Objectives. We investigated associations between having a bus pass, enabling free local bus travel across the United Kingdom for state pension–aged people, and physical activity, gait speed, and adiposity.Methods. We used data on 4650 bus pass–eligible people (aged ≥ 62 years) at wave 6 (2012–2013) of the English Longitudinal Study of Ageing in regression analyses.Results. Bus pass holders were more likely to be female (odds ratio [OR] = 1.67; 95% confidence interval [CI] = 1.38, 2.02; P < .001), retired (OR = 2.65; 95% CI = 2.10, 3.35; P < .001), without access to a car (OR = 2.78; 95% CI = 1.83, 4.21; P < .001), to use public transportation (OR = 10.26; 95% CI = 8.33, 12.64; P < .001), and to be physically active (OR = 1.43; 95% CI = 1.12, 1.84; P = .004). Female pass holders had faster gait speed (b = 0.06 meters per second; 95% CI = 0.02, 0.09; P = .001), a body mass index 1 kilogram per meter squared lower (b = –1.20; 95% CI = –1.93, –0.46; P = .001), and waist circumference 3 centimeters smaller (b = –3.32; 95% CI = –5.02, –1.62; P < .001) than women without a pass.Conclusions. Free bus travel for older people helps make transportation universally accessible, including for those at risk for social isolation. Those with a bus pass are more physically active. Among women in particular, the bus pass is associated with healthier aging.
Journal articleLee T, Millett, 2015,
Impact of noncommunicable disease multimorbidity onhealthcare utilisation and out-of-pocket expenditures in middle-income countries: cross sectional analysis, PLOS One, Vol: 10, ISSN: 1932-6203
BackgroundThe burden of non-communicable disease (NCDs) has grown rapidly in low- and middle-income countries (LMICs), where populations are ageing, with rising prevalence of multimorbidity (more than two co-existing chronic conditions) that will significantly increase pressure on already stretched health systems. We assess the impact of NCD multimorbidity on healthcare utilisation and out-of-pocket expenditures in six middle-income countries: China, Ghana, India, Mexico, Russia and South Africa.MethodsSecondary analyses of cross-sectional data from adult participants (>18 years) in the WHO Study on Global Ageing and Adult Health (SAGE) 2007–2010. We used multiple logistic regression to determine socio-demographic correlates of multimorbidity. Association between the number of NCDs and healthcare utilisation as well as out-of-pocket spending was assessed using logistic, negative binominal and log-linear models.ResultsThe prevalence of multimorbidity in the adult population varied from 3∙9% in Ghana to 33∙6% in Russia. Number of visits to doctors in primary and secondary care rose substantially for persons with increasing numbers of co-existing NCDs. Multimorbidity was associated with more outpatient visits in China (coefficient for number of NCD = 0∙56, 95% CI = 0∙46, 0∙66), a higher likelihood of being hospitalised in India (AOR = 1∙59, 95% CI = 1∙45, 1∙75), higher out-of-pocket expenditures for outpatient visits in India and China, and higher expenditures for hospital visits in Russia. Medicines constituted the largest proportion of out-of-pocket expenditures in persons with multimorbidity (88∙3% for outpatient, 55∙9% for inpatient visit in China) in most countries.ConclusionMultimorbidity is associated with higher levels of healthcare utilisation and greater financial burden for individuals in middle-income countries. Our study supports the WHO call for universal health insurance and health service coverage in LMICs, particularly for vulnerable groups su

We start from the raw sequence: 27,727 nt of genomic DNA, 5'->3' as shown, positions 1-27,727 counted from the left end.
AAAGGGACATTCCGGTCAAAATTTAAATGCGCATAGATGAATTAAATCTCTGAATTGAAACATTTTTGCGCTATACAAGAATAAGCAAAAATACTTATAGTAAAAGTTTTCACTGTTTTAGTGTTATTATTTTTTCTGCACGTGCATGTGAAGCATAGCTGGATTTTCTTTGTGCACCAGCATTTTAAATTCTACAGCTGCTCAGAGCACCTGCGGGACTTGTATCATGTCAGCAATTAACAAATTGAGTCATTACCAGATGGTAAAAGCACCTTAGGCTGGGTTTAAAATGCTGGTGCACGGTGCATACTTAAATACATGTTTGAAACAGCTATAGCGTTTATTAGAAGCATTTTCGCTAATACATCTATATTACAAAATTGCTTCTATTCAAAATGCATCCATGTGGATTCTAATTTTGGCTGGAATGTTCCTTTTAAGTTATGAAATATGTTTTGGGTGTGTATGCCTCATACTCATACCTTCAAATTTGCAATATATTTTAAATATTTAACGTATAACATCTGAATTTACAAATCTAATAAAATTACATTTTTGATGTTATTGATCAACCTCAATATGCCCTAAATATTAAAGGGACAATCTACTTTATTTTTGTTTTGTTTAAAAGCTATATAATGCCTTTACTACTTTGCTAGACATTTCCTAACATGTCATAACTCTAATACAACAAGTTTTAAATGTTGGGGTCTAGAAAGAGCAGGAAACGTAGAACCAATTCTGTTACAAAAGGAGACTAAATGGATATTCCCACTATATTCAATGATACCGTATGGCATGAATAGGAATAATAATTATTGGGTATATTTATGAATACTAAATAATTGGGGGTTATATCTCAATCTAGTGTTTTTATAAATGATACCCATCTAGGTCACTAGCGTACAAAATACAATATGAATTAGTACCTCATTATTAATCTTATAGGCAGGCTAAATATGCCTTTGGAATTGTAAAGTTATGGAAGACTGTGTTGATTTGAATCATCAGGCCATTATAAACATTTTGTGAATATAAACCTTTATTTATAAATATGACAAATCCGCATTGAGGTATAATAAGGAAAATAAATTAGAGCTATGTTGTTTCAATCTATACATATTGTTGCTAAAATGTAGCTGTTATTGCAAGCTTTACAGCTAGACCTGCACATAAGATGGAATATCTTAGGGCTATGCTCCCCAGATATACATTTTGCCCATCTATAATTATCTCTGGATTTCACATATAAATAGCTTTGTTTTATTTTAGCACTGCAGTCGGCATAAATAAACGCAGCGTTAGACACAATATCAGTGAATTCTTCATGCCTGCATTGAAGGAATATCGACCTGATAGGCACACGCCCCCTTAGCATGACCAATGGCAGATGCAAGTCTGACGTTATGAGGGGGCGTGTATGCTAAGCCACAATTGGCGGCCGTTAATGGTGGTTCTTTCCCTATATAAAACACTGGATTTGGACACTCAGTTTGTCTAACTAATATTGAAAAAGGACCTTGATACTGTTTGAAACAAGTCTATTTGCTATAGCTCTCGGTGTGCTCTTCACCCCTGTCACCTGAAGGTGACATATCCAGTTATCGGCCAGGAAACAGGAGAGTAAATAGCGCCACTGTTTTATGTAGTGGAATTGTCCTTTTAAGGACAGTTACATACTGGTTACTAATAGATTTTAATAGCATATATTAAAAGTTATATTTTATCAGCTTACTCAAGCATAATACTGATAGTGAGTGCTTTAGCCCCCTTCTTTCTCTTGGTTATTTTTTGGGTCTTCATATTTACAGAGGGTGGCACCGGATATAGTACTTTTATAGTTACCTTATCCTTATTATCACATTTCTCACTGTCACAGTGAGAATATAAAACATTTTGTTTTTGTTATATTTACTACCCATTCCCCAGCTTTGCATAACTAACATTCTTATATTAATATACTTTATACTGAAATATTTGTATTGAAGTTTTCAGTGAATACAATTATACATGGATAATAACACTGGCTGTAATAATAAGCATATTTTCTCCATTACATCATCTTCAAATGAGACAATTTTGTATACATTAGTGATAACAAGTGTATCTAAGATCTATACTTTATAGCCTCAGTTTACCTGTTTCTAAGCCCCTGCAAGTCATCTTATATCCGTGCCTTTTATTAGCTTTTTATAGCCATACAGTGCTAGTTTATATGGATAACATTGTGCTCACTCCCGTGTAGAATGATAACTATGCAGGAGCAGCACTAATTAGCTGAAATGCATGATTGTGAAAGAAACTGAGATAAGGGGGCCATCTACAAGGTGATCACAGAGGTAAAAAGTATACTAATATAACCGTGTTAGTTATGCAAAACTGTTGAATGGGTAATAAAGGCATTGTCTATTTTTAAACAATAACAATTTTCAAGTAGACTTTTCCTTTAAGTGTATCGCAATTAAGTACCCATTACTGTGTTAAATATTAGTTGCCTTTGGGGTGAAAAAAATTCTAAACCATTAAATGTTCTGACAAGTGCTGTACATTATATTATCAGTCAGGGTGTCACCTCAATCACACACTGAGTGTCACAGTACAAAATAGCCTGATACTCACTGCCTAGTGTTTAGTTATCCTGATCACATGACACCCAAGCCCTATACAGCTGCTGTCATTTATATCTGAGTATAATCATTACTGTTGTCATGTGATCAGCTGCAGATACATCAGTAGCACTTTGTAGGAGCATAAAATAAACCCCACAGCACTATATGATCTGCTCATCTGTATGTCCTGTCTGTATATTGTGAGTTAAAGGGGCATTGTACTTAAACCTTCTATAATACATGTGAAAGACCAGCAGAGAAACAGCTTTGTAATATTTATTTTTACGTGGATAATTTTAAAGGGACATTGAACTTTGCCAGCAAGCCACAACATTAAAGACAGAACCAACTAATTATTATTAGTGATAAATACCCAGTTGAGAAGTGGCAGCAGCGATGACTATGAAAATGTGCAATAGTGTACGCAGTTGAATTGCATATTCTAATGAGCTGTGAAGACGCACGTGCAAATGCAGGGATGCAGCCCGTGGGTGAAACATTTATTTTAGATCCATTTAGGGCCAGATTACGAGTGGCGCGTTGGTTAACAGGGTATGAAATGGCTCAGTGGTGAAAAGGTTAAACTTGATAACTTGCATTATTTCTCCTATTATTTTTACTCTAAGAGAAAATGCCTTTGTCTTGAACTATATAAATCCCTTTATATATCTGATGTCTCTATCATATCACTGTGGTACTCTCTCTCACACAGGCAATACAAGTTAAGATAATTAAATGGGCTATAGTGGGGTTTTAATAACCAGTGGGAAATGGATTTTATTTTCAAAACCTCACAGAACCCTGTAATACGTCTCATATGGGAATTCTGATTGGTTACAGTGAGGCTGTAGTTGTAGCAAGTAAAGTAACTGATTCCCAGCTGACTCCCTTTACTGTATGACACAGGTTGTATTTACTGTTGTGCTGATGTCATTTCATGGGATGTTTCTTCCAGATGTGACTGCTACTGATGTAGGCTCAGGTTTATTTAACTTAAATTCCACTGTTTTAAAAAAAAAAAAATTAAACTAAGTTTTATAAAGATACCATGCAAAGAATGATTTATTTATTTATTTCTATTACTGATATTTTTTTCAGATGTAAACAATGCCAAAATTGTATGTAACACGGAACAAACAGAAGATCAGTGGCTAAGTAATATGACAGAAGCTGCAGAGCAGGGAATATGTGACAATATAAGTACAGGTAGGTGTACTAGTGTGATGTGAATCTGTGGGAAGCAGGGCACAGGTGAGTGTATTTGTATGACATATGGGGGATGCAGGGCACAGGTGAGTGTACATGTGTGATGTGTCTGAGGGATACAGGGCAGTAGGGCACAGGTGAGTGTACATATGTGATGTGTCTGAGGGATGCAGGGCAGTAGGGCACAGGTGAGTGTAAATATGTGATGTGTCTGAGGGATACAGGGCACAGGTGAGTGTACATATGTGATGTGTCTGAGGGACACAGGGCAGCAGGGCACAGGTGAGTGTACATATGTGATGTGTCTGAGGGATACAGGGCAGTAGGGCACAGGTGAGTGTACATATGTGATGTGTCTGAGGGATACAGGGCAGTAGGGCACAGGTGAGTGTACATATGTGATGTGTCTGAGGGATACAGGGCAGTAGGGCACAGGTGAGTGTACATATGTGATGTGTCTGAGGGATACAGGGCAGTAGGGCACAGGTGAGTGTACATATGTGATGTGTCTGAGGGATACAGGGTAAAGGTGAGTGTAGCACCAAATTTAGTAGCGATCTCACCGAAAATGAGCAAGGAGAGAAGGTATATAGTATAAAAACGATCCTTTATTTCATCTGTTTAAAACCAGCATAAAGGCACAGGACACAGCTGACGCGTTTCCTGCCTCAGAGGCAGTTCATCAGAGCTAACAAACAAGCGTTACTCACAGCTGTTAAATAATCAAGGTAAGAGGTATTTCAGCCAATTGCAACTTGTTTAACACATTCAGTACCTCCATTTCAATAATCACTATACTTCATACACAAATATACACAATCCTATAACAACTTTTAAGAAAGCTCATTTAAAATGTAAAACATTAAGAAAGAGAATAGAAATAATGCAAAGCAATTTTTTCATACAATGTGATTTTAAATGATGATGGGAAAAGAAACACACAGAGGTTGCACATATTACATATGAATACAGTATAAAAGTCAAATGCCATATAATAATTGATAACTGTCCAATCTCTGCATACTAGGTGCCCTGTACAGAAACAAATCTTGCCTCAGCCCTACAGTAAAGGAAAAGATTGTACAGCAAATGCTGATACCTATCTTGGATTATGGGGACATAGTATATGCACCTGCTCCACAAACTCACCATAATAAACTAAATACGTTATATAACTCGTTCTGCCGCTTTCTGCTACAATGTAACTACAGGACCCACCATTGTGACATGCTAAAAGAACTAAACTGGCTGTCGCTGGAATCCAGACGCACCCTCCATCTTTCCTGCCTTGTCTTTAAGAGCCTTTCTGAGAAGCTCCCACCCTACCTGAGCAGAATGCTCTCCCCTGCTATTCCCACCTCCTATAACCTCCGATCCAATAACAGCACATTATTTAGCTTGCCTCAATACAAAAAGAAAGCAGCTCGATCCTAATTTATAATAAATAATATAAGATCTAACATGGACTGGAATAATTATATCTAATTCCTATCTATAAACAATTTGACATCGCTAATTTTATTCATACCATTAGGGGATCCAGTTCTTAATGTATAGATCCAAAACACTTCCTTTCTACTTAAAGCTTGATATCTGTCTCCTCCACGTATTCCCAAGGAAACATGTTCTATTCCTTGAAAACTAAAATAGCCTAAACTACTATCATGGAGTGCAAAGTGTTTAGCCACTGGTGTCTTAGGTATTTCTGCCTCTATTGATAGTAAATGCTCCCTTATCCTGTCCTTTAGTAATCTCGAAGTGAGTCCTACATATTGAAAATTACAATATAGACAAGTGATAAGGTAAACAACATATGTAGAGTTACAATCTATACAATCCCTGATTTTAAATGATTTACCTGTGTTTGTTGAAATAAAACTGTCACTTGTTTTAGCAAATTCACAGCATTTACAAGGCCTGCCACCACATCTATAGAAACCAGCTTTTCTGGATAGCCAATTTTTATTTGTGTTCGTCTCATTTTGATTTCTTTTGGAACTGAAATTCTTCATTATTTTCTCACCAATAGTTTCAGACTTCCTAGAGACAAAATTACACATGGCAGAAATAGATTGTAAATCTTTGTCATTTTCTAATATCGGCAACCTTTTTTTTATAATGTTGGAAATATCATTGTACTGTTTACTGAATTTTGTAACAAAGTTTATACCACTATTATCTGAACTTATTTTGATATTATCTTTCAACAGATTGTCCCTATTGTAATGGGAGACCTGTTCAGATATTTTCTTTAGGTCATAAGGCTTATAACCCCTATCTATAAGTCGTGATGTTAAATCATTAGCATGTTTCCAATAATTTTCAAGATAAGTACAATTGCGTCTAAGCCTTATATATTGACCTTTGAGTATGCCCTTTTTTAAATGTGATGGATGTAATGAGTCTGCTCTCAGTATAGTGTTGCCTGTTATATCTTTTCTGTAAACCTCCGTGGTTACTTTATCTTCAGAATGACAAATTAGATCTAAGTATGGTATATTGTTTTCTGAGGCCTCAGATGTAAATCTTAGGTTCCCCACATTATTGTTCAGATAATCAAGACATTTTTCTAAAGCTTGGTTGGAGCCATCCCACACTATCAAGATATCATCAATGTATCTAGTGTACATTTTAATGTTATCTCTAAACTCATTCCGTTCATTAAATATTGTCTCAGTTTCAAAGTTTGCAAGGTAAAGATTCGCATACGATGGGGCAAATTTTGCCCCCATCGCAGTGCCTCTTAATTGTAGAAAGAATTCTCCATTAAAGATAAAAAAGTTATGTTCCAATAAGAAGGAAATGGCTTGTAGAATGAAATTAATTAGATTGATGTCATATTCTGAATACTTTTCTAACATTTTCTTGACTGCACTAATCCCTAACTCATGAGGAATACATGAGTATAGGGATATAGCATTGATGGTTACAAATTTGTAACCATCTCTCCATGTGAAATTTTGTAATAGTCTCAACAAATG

Journal articleChang K, Soljak MA, Lee T, et al., 2015,
Journal articleLaverty AA, Palladino R, Lee JT, et al., 2015,
Journal articleJawad M, Lee JT, Millett C, 2015,
Waterpipe Tobacco Smoking Prevalence and Correlates in 25 Eastern Mediterranean and Eastern European Countries: Cross-Sectional Analysis of the Global Youth Tobacco Survey, Nicotine & Tobacco Research, Vol: 18, Pages: 395-402, ISSN: 1469-994X
Introduction: Waterpipe tobacco smoking is highly prevalent among young people in some settings. There is an absence of nationally representative prevalence studies of waterpipe tobacco use and dual use with other tobacco products in young people.Methods: We conducted a secondary analysis of the Global Youth Tobacco Survey, a nationally representative cross-sectional study of students aged 13–15 years. Of 180 participating countries, 25 included optional waterpipe tobacco smoking questions: 15 Eastern Mediterranean and 10 Eastern European countries. We calculated the prevalence of current (past 30-day) waterpipe tobacco use, including dual waterpipe and other tobacco use, and used logistic regression models to identify sociodemographic correlates of waterpipe tobacco smoking. Individual country results were combined in a random effects meta-analysis.Results: Waterpipe tobacco smoking prevalence was highest in Lebanon (36.9%), the West Bank (32.7%) and parts of Eastern Europe (Latvia 22.7%, the Czech Republic 22.1%, Estonia 21.9%). These countries also recorded greater than 10% prevalence of dual waterpipe and cigarette use. In a meta-analysis, higher odds of waterpipe tobacco smoking were found among males (Adjusted odds ratio [AOR] = 1.37, 95% confidence interval [CI] = 1.18% to 1.59%), cigarette users (AOR = 6.95, 95% CI = 5.74% to 8.42%), those whose parents (AOR = 1.54, 95% CI = 1.31% to 1.82%) or peers smoked (AOR = 3.53, 95% CI = 2.97% to 4.20%) and those whose parents had higher educational attainment (Father, AOR = 1.47, 95% CI = 1.14% to 1.89%; Mother, AOR = 1.62, 95% CI = 1.07% to 2.46%). We report on regional- and country income-level differences.Conclusions: Waterpipe tobacco smoking, including dual waterpipe and cigarette use, is alarmingly high in several Eastern Mediterranean and Eastern European countries. Ongoing waterpipe tobacco smoking surveillance is warranted.
Journal articleLaverty AA, Diethelm P, Hopkinson NS, et al., 2015,
n this commentary we consider the validity of tobacco industry-funded research on the effects of standardised packaging in Australia. As the first country to introduce standardised packs, Australia is closely watched, and Philip Morris International has recently funded two studies into the impact of the measure on smoking prevalence. Both of these papers are flawed in conception as well as design but have nonetheless been widely publicised as cautionary tales against standardised pack legislation. Specifically, we focus on the low statistical significance of the analytical methods used and the assumption that standardised packaging should have an immediate large impact on smoking prevalence.
Journal articleBasu S, Glantz S, Bitton A, et al., 2013,
Journal articleCoronini-Cronberg S, Millett C, Laverty AA, et al., 2012,